It was reasonable for police Officer Darren Wilson to be afraid of Michael Brown in their encounter last summer, a Justice Department investigation concluded, and thus he cannot be prosecuted for fatally shooting the unarmed 18-year-old.
An 86-page report released Wednesday found that physical evidence and “credible” witnesses supported Wilson’s version of an event that drew international attention and triggered repeated protests that included looting and arson in Ferguson, Dellwood, St. Louis and elsewhere.
In a speech in Washington, Attorney General Eric Holder concluded, “Michael Brown’s death, though a tragedy, did not involve prosecutable conduct on the part of Officer Wilson.” Holder said that the decision “represents the sound, considered and independent judgment of the expert career prosecutors,” and that he concurred.
The announcement came at the same time as a separate Justice Department report strongly rebuking Ferguson for a pattern of racism in its policing and municipal court. That was handled separately from the question of whether to prosecute the white officer for killing the black teen.
Brown’s parents, Lesley McSpadden and Michael Brown Sr., called the exoneration of Wilson “disappointing news” in a statement released through lawyers.
“While we are saddened by this decision, we are encouraged that the DOJ will hold the Ferguson Police Department accountable for the pattern of racial bias and profiling they found in their handling of interactions with people of color,” it said. “It is our hope that through this action, true change will come not only in Ferguson, but around the country.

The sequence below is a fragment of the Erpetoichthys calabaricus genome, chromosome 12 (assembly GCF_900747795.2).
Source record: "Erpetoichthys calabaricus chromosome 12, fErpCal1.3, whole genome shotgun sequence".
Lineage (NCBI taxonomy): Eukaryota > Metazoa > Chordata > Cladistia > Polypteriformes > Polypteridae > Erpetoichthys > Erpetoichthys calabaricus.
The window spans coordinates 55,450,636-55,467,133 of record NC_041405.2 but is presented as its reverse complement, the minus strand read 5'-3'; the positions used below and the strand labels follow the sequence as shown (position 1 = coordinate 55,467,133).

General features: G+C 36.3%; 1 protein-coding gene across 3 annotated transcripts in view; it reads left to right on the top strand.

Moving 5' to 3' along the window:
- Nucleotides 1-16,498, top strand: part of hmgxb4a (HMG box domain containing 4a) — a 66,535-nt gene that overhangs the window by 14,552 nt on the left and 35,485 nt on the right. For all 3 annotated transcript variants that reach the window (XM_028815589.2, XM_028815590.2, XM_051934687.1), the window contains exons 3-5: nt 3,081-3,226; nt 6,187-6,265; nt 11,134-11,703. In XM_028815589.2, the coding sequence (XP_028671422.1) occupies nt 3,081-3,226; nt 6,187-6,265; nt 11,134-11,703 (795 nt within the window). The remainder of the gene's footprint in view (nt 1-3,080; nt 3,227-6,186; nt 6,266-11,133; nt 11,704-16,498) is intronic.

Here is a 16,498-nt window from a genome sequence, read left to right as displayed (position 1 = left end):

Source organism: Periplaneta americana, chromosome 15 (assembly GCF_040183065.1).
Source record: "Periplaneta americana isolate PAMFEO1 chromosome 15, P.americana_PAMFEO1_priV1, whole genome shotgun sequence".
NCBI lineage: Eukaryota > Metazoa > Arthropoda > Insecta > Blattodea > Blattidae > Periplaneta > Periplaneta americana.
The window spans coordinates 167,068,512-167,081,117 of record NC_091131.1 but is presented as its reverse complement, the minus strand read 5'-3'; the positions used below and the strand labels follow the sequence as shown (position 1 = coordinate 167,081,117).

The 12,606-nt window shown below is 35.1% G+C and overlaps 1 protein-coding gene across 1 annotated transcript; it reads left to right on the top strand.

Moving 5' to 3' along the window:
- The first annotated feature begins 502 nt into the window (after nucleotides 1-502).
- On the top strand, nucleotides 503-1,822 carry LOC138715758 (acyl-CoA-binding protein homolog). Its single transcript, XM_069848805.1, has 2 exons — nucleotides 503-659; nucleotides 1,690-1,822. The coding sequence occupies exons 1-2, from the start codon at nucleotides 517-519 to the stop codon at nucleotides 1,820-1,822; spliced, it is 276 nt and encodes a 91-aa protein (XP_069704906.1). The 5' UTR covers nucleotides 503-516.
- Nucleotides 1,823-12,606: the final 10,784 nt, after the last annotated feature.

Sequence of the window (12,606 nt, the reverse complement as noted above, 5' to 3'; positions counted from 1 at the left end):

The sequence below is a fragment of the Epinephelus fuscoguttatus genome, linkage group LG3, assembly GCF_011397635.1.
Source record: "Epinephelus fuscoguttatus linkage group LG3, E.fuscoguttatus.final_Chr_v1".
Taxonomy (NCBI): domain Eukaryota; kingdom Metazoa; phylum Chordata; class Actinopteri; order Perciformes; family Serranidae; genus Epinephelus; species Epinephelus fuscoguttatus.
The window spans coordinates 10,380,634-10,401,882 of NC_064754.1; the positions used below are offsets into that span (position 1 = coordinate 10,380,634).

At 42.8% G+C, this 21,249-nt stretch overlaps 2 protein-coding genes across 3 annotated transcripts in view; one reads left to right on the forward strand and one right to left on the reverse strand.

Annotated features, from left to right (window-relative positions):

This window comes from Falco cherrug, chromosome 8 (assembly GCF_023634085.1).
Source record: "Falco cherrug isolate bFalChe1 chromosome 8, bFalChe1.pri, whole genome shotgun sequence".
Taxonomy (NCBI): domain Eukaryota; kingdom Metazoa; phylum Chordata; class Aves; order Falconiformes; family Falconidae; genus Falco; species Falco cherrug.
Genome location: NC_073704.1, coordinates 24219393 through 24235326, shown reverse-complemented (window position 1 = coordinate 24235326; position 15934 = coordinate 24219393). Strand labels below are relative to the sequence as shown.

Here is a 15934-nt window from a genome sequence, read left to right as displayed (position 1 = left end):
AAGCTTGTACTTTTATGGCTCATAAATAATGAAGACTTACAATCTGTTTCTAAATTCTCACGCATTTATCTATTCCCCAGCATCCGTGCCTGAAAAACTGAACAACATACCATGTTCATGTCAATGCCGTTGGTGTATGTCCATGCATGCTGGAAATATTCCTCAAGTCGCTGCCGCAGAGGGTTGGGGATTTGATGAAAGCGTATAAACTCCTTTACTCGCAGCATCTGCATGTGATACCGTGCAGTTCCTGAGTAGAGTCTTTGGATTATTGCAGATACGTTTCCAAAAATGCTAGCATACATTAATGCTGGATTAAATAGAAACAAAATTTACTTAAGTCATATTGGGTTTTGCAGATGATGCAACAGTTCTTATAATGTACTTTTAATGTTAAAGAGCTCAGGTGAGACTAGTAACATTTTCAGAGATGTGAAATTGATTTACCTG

“If that change happens, our son’s death will not have been in vain.”
Neil Bruntrager, the attorney for Wilson, said, “I think it is a thorough and exhaustive examination of the evidence that reaches the only conclusion it could have reached, and that is there was no wrongdoing on Darren’s part.”
St. Louis County Prosecuting Attorney Robert McCulloch told reporters Wednesday that the federal report was based on the same information his office presented to a grand jury in Clayton that on Nov. 24 reached the same conclusion.
McCulloch, who had faced heavy criticism for refusing to file charges himself or to step aside, said, “I never felt incriminated, so there is no reason to feel vindicated.”
The issue for McCulloch and the grand jury had been whether to charge Wilson with murder or some other state crime. The federal investigation was looking for evidence that Wilson had violated Brown’s civil rights.
The announcement came after Justice Department officials reviewed the documents with top officials in Ferguson on Tuesday, and with Brown’s family late Wednesday morning. Those briefing the Browns included the chief of the criminal division. Officials also emailed an advance copy of the report Wednesday to Wilson’s attorneys.
Ferguson Mayor James Knowles III made no mention of Wilson or Brown when he read a statement Wednesday evening about the report on racial bias. He took no questions.
A DETAILED REPORT
The Justice Department report details the encounter on Canfield Drive about noon Aug. 9 that began when Wilson drove up in a police SUV and told Brown and a companion to stop walking in the street.
It says bruises on Wilson’s jaw, scratches on his neck and the presence of Brown’s DNA on Wilson’s collar, shirt and pants help corroborate the officer’s claim that Brown reached into the vehicle and punched and grabbed him. The officer’s DNA was found on Brown’s palm. Forensic tests showed that the men struggled over Wilson’s pistol, and it went off.
Brown, wounded in the thumb, ran down the street with Wilson in foot pursuit and turned toward the officer before being shot six to eight times, the report says.